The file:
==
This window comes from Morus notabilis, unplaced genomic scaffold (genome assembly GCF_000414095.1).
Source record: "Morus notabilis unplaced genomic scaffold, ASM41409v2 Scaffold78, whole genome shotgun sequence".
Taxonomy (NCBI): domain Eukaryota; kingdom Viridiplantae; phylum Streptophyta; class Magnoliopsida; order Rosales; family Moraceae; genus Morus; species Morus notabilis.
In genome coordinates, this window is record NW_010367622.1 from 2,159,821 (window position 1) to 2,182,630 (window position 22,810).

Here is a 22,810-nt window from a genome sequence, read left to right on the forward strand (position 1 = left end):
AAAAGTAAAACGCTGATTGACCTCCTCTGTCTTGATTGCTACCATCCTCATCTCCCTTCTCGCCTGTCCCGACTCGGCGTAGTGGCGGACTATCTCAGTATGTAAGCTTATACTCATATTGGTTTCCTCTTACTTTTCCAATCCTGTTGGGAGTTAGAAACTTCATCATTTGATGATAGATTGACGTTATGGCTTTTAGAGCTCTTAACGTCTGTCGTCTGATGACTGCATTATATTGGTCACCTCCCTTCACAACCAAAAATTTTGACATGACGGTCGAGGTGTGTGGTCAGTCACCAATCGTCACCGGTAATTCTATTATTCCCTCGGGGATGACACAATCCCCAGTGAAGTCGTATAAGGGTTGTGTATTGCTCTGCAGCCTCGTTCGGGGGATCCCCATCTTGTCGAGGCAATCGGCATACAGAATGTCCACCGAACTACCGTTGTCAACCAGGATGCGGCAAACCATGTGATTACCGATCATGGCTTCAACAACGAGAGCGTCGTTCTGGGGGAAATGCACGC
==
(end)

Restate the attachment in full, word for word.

This window comes from Morus notabilis, unplaced genomic scaffold (genome assembly GCF_000414095.1).
Source record: "Morus notabilis unplaced genomic scaffold, ASM41409v2 Scaffold78, whole genome shotgun sequence".
Taxonomy (NCBI): domain Eukaryota; kingdom Viridiplantae; phylum Streptophyta; class Magnoliopsida; order Rosales; family Moraceae; genus Morus; species Morus notabilis.
In genome coordinates, this window is record NW_010367622.1 from 2,159,821 (window position 1) to 2,182,630 (window position 22,810).

Here is a 22,810-nt window from a genome sequence, read left to right on the forward strand (position 1 = left end):
AAAAGTAAAACGCTGATTGACCTCCTCTGTCTTGATTGCTACCATCCTCATCTCCCTTCTCGCCTGTCCCGACTCGGCGTAGTGGCGGACTATCTCAGTATGTAAGCTTATACTCATATTGGTTTCCTCTTACTTTTCCAATCCTGTTGGGAGTTAGAAACTTCATCATTTGATGATAGATTGACGTTATGGCTTTTAGAGCTCTTAACGTCTGTCGTCTGATGACTGCATTATATTGGTCACCTCCCTTCACAACCAAAAATTTTGACATGACGGTCGAGGTGTGTGGTCAGTCACCAATCGTCACCGGTAATTCTATTATTCCCTCGGGGATGACACAATCCCCAGTGAAGTCGTATAAGGGTTGTGTATTGCTCTGCAGCCTCGTTCGGGGGATCCCCATCTTGTCGAGGCAATCGGCATACAGAATGTCCACCGAACTACCGTTGTCAACCAGGATGCGGCAAACCATGTGATTACCGATCATGGCTTCAACAACGAGAGCGTCGTTCTGGGGGAAATGCACGC